Paralegals are an integral part of the legal system, providing invaluable assistance to lawyers and clients alike. Unlike lawyers, who must complete years of formal education and pass the bar exam to practice law, paralegals can become certified in just a few months of study. While they are prohibited from practicing law or offering legal advice, paralegals are often required to communicate directly with clients, lawyers, witnesses, or other professionals related to a case. Paralegals provide a range of services, from advising clients on the legal process and options for seeking resources to helping customers navigate authorities and institutions. They also do much of the important basic work of preparing legal documents, interacting with clients, conducting research and organizing information that will be presented in the courtroom, allowing lawyers to focus more intensively on judging cases and resolving legal issues. The relevance of paralegals to the protection of human rights is also significant.
For example, community legal assistants who have been trained on refugee laws can train the refugee community about their rights, where to access basic services, how to contact UNHCR in a host country, or how to locate missing family members. It is the paralegal's responsibility to use traditional and electronic methods to collect data about a case, research relevant case law, review previous court decisions, and locate the necessary data, legal articles, codes and documents. Community legal assistants are different from conventional paralegals; their primary function is not to help lawyers, but to work directly with the communities they serve. In addition, paralegals trained in women's property and inheritance rights play an important role in empowering communities in relation to their legal rights, defending women victims of property expropriation, and following up on cases of abuse of property rights. The functions of paralegals include raising awareness among community members about their legal rights, making referrals to request services, simplifying legal terms for community members, reporting cases of rights violations to relevant authorities such as local area chiefs, police or village elders, following up on cases and helping to draft simple legal documents. It is essential that we formalize and ensure the coordination of paralegal work so that the government begins to recognize its valuable contribution to the system of administration of justice.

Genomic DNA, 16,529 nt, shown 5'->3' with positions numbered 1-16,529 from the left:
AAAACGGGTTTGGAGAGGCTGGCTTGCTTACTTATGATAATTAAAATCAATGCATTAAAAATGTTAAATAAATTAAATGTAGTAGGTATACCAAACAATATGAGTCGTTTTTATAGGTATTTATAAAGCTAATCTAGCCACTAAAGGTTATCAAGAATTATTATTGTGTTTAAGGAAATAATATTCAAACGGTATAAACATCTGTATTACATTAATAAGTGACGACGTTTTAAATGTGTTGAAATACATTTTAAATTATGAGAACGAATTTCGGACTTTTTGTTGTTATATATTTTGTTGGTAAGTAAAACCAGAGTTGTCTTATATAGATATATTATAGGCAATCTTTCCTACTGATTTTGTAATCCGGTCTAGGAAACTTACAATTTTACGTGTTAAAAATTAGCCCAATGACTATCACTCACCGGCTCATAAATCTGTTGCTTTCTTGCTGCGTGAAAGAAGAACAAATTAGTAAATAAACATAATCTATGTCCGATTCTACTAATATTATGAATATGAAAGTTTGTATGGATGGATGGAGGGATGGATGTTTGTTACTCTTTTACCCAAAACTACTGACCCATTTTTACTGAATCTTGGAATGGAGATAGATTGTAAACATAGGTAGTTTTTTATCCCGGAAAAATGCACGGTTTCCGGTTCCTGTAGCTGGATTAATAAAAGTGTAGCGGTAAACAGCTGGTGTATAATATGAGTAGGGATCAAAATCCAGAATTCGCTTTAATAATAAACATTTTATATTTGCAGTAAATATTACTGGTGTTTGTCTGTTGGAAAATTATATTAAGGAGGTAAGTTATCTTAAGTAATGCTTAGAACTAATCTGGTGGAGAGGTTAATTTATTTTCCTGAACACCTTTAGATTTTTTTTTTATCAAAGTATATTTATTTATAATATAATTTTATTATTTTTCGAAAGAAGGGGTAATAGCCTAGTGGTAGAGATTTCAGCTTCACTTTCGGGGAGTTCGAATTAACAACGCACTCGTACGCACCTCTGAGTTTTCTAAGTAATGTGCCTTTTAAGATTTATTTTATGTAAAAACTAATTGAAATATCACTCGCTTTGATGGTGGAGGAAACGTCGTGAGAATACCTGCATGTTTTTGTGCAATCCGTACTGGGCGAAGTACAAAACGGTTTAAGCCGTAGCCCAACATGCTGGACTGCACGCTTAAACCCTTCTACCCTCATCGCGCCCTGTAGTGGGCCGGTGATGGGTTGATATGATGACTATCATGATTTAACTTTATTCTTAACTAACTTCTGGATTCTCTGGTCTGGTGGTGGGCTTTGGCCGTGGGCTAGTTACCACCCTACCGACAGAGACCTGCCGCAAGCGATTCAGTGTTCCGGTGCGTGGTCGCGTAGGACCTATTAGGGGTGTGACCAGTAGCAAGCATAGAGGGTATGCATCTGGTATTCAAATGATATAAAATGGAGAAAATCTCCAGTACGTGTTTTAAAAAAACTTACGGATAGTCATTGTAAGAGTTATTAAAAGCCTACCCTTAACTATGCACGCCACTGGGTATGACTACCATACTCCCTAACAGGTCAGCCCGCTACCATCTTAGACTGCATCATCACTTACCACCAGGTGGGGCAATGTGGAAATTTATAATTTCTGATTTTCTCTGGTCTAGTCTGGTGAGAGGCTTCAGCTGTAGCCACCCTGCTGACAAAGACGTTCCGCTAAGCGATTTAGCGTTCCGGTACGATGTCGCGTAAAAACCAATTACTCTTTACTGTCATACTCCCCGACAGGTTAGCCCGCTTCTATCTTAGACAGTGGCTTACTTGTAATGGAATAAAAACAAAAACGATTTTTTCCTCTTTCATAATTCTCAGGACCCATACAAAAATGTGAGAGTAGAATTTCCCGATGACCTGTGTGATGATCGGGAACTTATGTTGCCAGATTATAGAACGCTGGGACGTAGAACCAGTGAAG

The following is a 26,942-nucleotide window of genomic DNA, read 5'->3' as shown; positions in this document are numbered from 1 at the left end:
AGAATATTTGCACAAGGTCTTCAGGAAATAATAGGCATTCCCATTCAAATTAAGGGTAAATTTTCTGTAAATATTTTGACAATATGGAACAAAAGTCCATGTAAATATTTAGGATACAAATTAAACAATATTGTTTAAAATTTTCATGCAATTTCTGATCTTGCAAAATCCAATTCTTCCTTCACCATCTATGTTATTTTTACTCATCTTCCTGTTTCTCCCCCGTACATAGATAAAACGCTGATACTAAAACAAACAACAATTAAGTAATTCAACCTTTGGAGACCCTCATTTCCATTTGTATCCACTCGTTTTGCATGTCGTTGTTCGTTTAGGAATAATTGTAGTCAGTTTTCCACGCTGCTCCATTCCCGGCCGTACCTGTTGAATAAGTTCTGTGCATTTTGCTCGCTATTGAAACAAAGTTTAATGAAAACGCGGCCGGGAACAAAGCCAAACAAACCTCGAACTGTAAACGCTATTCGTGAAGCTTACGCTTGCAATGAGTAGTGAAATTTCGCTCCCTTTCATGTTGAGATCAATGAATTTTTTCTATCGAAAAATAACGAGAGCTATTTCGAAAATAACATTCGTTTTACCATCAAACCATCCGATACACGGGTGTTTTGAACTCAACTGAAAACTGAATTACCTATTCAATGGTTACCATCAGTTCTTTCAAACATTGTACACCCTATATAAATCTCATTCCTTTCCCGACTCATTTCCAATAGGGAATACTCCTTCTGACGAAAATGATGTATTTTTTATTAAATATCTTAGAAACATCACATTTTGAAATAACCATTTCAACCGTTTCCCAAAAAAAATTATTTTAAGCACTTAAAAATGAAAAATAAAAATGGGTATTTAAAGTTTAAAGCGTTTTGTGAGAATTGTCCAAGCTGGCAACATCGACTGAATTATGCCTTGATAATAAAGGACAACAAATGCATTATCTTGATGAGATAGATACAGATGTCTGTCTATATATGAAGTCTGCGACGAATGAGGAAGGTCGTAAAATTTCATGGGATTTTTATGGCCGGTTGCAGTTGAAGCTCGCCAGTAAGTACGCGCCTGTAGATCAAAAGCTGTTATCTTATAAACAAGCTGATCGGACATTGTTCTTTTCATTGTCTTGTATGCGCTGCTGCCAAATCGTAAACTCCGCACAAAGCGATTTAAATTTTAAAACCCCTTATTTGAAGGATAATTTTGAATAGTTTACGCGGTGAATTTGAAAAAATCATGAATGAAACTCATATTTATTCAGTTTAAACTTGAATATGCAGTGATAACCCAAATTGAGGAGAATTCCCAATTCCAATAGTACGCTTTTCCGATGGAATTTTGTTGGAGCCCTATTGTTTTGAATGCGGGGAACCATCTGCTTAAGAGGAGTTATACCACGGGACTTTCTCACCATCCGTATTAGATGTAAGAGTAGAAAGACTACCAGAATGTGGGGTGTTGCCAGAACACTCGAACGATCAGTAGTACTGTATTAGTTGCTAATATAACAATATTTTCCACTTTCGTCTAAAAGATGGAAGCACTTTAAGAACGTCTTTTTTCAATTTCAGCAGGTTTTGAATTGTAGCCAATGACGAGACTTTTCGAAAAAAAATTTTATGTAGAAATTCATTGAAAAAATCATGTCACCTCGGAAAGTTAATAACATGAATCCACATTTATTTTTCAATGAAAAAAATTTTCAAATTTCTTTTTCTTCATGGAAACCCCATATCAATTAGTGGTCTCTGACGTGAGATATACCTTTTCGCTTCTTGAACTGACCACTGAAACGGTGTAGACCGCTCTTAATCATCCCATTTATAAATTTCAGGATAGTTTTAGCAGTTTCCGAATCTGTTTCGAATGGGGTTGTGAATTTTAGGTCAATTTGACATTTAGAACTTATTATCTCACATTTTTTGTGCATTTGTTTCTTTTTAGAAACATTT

There are a variety of opportunities for paralegals to make a difference in their communities both as volunteers and as contracted activists.